I would like to walk all of the 40 mile Timberline Trail around Mt Hood. This is a section I hadn’t done yet.  We rode the Mt Hood Meadows chair lift up 700 feet of elevation (thus, cheating) then began walking north along the trail, as far as Clark Creek. Beautiful flowers, creek crossings and wildflower meadows along the way.

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Our cheating enabler – the Stadium Lift

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Looking back as we silently rise – Mt Jefferson and a hint of the Sisters.

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Aster and goldenrod meadows along the Timberline Trail.

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Several small, easily crossed creeks along the trail.

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We eventually reached views of ‘Pea Gravel Ridge’, a glacial moraine just beyond Clark Creek.

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Pea Gravel Ridge

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Downstream view of a branch of Clark Creek.

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Upstream view toward a waterfall on Clark Creek.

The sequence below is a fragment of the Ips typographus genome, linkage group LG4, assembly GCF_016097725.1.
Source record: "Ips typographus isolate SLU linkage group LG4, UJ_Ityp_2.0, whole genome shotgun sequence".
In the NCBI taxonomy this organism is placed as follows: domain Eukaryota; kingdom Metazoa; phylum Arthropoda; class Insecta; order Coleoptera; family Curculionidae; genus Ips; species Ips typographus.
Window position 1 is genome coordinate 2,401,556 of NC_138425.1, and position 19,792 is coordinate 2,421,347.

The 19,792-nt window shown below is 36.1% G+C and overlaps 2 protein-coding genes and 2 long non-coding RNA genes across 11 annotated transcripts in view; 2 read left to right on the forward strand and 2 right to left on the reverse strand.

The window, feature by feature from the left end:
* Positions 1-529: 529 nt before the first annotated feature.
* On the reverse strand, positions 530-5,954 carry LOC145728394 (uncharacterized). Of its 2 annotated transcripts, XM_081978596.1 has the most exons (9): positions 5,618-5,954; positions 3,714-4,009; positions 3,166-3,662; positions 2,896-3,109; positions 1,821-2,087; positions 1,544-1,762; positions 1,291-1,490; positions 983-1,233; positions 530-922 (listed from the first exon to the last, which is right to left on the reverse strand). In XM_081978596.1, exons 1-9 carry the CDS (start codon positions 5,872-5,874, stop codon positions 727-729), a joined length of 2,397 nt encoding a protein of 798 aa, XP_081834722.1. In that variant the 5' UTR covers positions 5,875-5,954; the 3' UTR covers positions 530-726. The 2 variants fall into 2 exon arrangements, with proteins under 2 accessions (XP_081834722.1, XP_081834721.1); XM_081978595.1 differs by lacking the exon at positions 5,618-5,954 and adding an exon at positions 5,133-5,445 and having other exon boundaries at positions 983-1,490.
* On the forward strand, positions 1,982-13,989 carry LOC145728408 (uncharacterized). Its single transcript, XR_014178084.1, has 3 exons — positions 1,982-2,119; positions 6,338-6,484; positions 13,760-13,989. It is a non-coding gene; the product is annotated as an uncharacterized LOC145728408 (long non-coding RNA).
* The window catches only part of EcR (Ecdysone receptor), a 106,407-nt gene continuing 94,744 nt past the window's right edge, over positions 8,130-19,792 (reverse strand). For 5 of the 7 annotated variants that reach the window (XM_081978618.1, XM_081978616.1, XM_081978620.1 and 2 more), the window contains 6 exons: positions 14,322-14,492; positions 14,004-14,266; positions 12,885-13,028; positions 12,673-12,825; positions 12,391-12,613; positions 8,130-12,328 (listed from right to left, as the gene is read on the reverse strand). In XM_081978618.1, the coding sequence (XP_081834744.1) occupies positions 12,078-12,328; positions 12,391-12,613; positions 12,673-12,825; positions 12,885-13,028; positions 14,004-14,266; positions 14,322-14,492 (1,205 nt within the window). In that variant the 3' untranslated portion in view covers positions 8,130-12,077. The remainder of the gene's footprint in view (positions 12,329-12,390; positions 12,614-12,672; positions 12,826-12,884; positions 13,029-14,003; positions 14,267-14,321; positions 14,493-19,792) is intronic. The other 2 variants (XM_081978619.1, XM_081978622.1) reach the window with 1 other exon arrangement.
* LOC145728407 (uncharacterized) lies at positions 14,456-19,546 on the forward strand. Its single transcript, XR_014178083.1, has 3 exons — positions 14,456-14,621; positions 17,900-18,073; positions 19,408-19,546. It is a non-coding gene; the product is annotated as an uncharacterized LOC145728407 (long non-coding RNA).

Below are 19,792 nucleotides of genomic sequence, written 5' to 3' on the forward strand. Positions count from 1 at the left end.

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Mt Hood, summer view

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Glaciers

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We then retraced our steps and walked south along the Timberline Trail until it began to descend through the woods to the White River crossing – we’ll save that for another day. We passed through beautiful meadows, under ever-present ski infrastructure and views of the mountain. We walked the mile and a half and 700 feet down to the trailhead instead of going back to the chairlift, so we only ‘cheated’ one way.

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Clark Creek

 

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Asters, paintbrush, goldenrod, false hellebore, with ski lift.